What is a Power of Attorney?
A Power of Attorney is a legal document authorising another person to do certain things on your behalf. The person who gives the Power of Attorney is called the donor.
The person to whom the power is given is called the attorney.
How do they work?
Powers of Attorney are regulated by individual State legislations, so how they work varies slightly in each State. But generally speaking, the donor documents who the attorney is and the powers to be exercised by them.
The attorney’s powers may be:
- Widely drawn: The donor authorises them to act on their behalf in any manner.
- Narrowly drawn: The donor limits the attorney’s acts to a particular function or transaction.
The Power of Attorney commences either:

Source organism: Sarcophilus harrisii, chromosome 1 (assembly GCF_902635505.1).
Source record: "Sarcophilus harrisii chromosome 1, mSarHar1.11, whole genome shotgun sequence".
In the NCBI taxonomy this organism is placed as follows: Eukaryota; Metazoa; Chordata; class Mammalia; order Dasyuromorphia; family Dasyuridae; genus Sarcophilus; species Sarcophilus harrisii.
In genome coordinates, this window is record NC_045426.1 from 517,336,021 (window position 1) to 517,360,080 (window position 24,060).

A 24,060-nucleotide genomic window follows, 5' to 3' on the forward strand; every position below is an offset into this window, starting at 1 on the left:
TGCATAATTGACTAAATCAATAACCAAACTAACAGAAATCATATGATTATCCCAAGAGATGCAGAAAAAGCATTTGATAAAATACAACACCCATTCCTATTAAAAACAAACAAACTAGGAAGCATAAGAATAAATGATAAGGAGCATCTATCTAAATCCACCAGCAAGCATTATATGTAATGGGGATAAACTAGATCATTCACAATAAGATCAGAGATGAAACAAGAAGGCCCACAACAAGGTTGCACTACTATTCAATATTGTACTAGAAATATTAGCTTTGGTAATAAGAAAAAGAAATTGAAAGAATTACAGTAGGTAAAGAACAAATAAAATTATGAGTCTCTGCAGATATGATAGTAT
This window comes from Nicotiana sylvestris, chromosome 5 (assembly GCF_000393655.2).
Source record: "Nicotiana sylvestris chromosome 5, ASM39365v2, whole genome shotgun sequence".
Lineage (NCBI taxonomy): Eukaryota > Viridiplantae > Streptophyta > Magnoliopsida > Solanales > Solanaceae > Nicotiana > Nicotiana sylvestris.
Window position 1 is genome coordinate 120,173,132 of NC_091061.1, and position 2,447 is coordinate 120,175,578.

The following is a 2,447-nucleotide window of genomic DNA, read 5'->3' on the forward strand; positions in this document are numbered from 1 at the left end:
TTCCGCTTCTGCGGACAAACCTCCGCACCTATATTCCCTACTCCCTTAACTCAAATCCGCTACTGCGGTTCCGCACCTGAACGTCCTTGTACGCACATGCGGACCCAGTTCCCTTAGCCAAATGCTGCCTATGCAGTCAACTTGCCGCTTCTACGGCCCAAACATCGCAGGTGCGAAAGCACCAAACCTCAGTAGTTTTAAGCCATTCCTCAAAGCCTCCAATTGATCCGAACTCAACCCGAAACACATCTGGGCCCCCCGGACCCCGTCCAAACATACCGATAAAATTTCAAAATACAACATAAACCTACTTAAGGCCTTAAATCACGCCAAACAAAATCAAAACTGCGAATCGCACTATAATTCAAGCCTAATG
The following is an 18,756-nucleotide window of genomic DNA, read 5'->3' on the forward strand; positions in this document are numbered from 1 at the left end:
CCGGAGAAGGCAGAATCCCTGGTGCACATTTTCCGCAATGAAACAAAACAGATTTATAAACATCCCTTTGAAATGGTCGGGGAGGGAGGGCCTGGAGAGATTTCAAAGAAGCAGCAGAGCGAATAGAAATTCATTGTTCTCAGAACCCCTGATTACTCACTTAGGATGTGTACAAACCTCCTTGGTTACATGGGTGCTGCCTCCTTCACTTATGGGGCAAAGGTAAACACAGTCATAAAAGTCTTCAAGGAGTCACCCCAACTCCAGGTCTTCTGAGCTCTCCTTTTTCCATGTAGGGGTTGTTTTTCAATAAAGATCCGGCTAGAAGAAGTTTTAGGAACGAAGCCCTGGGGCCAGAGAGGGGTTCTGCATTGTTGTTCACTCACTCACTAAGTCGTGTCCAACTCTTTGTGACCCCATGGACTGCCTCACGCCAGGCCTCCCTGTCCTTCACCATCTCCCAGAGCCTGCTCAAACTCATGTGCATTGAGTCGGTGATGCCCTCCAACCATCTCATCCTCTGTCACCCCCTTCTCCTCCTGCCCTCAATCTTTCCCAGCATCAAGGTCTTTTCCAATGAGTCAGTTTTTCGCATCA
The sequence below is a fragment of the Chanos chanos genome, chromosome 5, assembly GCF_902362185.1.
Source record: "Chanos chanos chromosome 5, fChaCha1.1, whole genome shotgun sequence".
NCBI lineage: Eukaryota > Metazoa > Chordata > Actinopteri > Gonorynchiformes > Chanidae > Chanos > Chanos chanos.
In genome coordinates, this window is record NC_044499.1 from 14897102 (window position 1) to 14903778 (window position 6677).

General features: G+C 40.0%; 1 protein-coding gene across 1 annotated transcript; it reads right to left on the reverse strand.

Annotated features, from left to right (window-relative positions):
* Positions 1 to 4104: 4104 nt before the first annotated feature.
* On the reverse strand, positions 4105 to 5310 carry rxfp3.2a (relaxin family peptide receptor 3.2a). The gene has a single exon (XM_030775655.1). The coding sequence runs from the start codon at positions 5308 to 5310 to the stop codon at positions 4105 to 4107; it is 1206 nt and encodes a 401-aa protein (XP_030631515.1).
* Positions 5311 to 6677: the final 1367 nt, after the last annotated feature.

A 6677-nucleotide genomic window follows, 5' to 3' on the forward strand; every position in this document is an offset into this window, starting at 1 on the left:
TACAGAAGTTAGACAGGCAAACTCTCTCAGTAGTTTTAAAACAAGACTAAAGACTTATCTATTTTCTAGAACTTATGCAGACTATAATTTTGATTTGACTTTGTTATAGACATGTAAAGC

- immediately on execution (i.e. being signed and witnessed); or
- a date specified in the Power of Attorney.
Are there different types?
Yes. There are 2 basic approaches to Powers of Attorney:
- Non-enduring Power of Attorney.
- Enduring Power of Attorney.
Non-enduring Power of Attorney
A Non-enduring Power of Attorney addresses a specific event for a fixed period of time. For instance, it can be granted for the duration of your absence while overseas. Non-enduring Powers of Attorney become invalid if the donor becomes mentally incapacitated.
Enduring Power of Attorney
An Enduring Power of Attorney becomes active when the donor becomes mentally incapacitated. In this event the attorney is able to look after financial affairs on behalf of the donor while they are unable to look after it themselves.
In most States, it does not allow the attorney to make lifestyle and medical decisions for the donor. This generally needs to be addressed by appointing an Enduring Guardian or a Medical Power of Attorney.
Your solicitor can provide you more information relevant to your State, and help you execute the relevant documents.